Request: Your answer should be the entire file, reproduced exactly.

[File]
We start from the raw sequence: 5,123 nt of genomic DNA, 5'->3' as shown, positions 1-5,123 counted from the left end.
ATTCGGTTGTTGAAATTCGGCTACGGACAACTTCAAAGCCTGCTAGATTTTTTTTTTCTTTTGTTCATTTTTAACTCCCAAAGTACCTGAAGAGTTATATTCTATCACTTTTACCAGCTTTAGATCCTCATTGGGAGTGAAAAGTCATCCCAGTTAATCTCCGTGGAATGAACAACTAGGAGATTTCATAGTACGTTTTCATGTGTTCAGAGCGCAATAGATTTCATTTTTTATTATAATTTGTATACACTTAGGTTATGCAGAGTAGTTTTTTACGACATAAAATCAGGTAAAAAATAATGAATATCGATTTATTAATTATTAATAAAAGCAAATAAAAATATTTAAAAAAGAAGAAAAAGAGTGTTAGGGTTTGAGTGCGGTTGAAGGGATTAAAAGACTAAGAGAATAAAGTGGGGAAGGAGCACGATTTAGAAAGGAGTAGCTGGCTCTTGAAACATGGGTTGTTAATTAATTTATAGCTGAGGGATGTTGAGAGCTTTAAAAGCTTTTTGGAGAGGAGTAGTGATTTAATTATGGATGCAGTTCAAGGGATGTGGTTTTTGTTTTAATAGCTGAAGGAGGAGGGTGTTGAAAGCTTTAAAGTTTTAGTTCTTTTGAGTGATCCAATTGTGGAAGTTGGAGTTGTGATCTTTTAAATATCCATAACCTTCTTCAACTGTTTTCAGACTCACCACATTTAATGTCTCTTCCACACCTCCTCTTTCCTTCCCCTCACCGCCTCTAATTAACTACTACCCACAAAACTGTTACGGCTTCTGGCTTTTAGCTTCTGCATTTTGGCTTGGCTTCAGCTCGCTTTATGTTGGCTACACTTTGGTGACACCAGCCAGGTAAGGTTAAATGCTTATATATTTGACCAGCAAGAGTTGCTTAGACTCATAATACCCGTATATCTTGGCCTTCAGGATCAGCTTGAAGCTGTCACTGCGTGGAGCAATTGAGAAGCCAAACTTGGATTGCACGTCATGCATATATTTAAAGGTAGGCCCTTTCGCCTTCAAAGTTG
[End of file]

We start from the raw sequence: 5,123 nt of genomic DNA, 5'->3' as shown, positions 1-5,123 counted from the left end.
ATTCGGTTGTTGAAATTCGGCTACGGACAACTTCAAAGCCTGCTAGATTTTTTTTTTCTTTTGTTCATTTTTAACTCCCAAAGTACCTGAAGAGTTATATTCTATCACTTTTACCAGCTTTAGATCCTCATTGGGAGTGAAAAGTCATCCCAGTTAATCTCCGTGGAATGAACAACTAGGAGATTTCATAGTACGTTTTCATGTGTTCAGAGCGCAATAGATTTCATTTTTTATTATAATTTGTATACACTTAGGTTATGCAGAGTAGTTTTTTACGACATAAAATCAGGTAAAAAATAATGAATATCGATTTATTAATTATTAATAAAAGCAAATAAAAATATTTAAAAAAGAAGAAAAAGAGTGTTAGGGTTTGAGTGCGGTTGAAGGGATTAAAAGACTAAGAGAATAAAGTGGGGAAGGAGCACGATTTAGAAAGGAGTAGCTGGCTCTTGAAACATGGGTTGTTAATTAATTTATAGCTGAGGGATGTTGAGAGCTTTAAAAGCTTTTTGGAGAGGAGTAGTGATTTAATTATGGATGCAGTTCAAGGGATGTGGTTTTTGTTTTAATAGCTGAAGGAGGAGGGTGTTGAAAGCTTTAAAGTTTTAGTTCTTTTGAGTGATCCAATTGTGGAAGTTGGAGTTGTGATCTTTTAAATATCCATAACCTTCTTCAACTGTTTTCAGACTCACCACATTTAATGTCTCTTCCACACCTCCTCTTTCCTTCCCCTCACCGCCTCTAATTAACTACTACCCACAAAACTGTTACGGCTTCTGGCTTTTAGCTTCTGCATTTTGGCTTGGCTTCAGCTCGCTTTATGTTGGCTACACTTTGGTGACACCAGCCAGGTAAGGTTAAATGCTTATATATTTGACCAGCAAGAGTTGCTTAGACTCATAATACCCGTATATCTTGGCCTTCAGGATCAGCTTGAAGCTGTCACTGCGTGGAGCAATTGAGAAGCCAAACTTGGATTGCACGTCATGCATATATTTAAAGGTAGGCCCTTTCGCCTTCAAAGTTG